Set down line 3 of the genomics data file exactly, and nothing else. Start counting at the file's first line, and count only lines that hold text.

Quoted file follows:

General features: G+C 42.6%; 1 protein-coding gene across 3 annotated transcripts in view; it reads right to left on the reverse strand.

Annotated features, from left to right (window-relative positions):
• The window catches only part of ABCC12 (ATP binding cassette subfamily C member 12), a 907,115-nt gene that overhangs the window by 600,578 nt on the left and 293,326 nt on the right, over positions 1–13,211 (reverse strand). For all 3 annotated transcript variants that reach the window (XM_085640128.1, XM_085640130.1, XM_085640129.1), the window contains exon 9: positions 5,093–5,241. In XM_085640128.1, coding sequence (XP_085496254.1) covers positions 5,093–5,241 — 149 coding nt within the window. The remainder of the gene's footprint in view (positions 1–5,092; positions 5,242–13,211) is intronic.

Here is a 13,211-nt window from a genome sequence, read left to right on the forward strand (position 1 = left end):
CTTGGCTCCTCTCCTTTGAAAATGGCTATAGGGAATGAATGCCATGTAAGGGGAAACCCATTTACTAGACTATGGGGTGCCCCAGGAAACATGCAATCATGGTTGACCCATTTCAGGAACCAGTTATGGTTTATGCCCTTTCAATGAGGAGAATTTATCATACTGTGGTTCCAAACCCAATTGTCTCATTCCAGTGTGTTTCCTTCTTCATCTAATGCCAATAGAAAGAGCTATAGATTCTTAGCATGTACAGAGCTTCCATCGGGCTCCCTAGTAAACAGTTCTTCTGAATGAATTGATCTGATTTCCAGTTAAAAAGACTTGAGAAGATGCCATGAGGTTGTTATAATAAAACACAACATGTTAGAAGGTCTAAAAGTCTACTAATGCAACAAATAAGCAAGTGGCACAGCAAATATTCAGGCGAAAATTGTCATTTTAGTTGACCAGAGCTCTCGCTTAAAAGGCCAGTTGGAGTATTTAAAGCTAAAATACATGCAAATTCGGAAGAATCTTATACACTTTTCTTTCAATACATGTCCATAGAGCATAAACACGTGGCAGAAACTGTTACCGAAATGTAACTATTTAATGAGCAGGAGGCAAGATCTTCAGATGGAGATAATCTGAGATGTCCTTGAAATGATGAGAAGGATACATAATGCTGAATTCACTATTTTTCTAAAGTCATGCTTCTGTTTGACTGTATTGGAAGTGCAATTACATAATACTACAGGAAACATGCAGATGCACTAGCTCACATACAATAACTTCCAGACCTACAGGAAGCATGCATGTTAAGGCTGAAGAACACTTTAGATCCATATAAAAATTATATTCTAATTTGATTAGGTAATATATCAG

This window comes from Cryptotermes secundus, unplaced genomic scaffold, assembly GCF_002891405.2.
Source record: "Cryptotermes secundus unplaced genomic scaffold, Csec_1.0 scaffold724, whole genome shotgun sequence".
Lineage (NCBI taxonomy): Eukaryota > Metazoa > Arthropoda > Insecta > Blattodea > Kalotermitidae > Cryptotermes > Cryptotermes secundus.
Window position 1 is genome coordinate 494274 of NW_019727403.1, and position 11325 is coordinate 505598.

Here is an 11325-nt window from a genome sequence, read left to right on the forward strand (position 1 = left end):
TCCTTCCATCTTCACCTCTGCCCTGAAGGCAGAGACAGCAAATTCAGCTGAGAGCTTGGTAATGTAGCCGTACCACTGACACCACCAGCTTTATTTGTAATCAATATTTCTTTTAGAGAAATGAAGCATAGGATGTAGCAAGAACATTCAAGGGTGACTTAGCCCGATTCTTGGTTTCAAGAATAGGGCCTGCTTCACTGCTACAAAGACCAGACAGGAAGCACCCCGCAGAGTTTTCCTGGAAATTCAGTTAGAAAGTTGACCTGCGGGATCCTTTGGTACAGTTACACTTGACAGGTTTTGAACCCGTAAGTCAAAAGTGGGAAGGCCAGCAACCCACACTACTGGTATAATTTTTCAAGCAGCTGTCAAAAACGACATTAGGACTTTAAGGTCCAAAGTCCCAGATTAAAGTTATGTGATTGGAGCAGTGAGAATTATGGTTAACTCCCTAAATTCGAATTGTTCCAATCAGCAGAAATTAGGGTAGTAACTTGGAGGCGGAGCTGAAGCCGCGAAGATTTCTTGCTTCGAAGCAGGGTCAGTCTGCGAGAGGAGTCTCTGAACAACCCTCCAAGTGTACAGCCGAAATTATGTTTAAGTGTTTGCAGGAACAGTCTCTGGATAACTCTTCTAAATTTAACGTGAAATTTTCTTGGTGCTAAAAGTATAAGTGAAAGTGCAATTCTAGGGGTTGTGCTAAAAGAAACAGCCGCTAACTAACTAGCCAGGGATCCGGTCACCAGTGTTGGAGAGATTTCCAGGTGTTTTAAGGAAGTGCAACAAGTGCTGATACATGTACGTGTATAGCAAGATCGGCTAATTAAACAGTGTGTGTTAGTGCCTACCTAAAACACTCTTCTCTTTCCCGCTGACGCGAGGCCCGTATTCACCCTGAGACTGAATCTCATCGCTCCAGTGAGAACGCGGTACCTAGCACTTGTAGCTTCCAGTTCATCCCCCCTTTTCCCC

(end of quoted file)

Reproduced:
• The window catches only part of ABCC12 (ATP binding cassette subfamily C member 12), a 907,115-nt gene that overhangs the window by 600,578 nt on the left and 293,326 nt on the right, over positions 1–13,211 (reverse strand). For all 3 annotated transcript variants that reach the window (XM_085640128.1, XM_085640130.1, XM_085640129.1), the window contains exon 9: positions 5,093–5,241. In XM_085640128.1, coding sequence (XP_085496254.1) covers positions 5,093–5,241 — 149 coding nt within the window. The remainder of the gene's footprint in view (positions 1–5,092; positions 5,242–13,211) is intronic.